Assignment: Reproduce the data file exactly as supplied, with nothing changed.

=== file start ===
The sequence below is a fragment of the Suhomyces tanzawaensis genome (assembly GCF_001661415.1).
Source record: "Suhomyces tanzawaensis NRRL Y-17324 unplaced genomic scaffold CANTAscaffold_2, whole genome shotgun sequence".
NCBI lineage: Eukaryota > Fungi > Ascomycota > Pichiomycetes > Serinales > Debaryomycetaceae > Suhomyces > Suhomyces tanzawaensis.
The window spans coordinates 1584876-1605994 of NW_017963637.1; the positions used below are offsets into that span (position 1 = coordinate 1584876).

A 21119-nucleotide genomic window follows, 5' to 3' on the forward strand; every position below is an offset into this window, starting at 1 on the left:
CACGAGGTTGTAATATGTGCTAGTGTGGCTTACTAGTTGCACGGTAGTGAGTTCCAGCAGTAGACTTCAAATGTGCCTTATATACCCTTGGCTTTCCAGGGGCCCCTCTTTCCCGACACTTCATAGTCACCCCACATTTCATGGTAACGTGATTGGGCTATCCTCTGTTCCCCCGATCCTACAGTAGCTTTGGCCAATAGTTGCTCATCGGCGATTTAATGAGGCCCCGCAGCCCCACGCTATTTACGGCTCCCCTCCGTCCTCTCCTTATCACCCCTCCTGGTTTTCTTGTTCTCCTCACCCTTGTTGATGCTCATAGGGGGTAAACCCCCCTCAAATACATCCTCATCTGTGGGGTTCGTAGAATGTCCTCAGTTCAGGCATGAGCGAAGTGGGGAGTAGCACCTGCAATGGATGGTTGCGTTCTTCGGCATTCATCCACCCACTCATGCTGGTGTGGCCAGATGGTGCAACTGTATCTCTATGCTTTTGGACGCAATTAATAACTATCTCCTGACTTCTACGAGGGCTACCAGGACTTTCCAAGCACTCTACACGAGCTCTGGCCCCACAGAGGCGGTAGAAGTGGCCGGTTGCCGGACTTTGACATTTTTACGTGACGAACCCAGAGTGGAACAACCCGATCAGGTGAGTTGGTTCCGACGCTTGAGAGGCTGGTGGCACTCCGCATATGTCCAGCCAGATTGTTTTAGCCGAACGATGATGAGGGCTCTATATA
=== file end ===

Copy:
The sequence below is a fragment of the Suhomyces tanzawaensis genome (assembly GCF_001661415.1).
Source record: "Suhomyces tanzawaensis NRRL Y-17324 unplaced genomic scaffold CANTAscaffold_2, whole genome shotgun sequence".
NCBI lineage: Eukaryota > Fungi > Ascomycota > Pichiomycetes > Serinales > Debaryomycetaceae > Suhomyces > Suhomyces tanzawaensis.
The window spans coordinates 1584876-1605994 of NW_017963637.1; the positions used below are offsets into that span (position 1 = coordinate 1584876).

A 21119-nucleotide genomic window follows, 5' to 3' on the forward strand; every position below is an offset into this window, starting at 1 on the left:
CACGAGGTTGTAATATGTGCTAGTGTGGCTTACTAGTTGCACGGTAGTGAGTTCCAGCAGTAGACTTCAAATGTGCCTTATATACCCTTGGCTTTCCAGGGGCCCCTCTTTCCCGACACTTCATAGTCACCCCACATTTCATGGTAACGTGATTGGGCTATCCTCTGTTCCCCCGATCCTACAGTAGCTTTGGCCAATAGTTGCTCATCGGCGATTTAATGAGGCCCCGCAGCCCCACGCTATTTACGGCTCCCCTCCGTCCTCTCCTTATCACCCCTCCTGGTTTTCTTGTTCTCCTCACCCTTGTTGATGCTCATAGGGGGTAAACCCCCCTCAAATACATCCTCATCTGTGGGGTTCGTAGAATGTCCTCAGTTCAGGCATGAGCGAAGTGGGGAGTAGCACCTGCAATGGATGGTTGCGTTCTTCGGCATTCATCCACCCACTCATGCTGGTGTGGCCAGATGGTGCAACTGTATCTCTATGCTTTTGGACGCAATTAATAACTATCTCCTGACTTCTACGAGGGCTACCAGGACTTTCCAAGCACTCTACACGAGCTCTGGCCCCACAGAGGCGGTAGAAGTGGCCGGTTGCCGGACTTTGACATTTTTACGTGACGAACCCAGAGTGGAACAACCCGATCAGGTGAGTTGGTTCCGACGCTTGAGAGGCTGGTGGCACTCCGCATATGTCCAGCCAGATTGTTTTAGCCGAACGATGATGAGGGCTCTATATA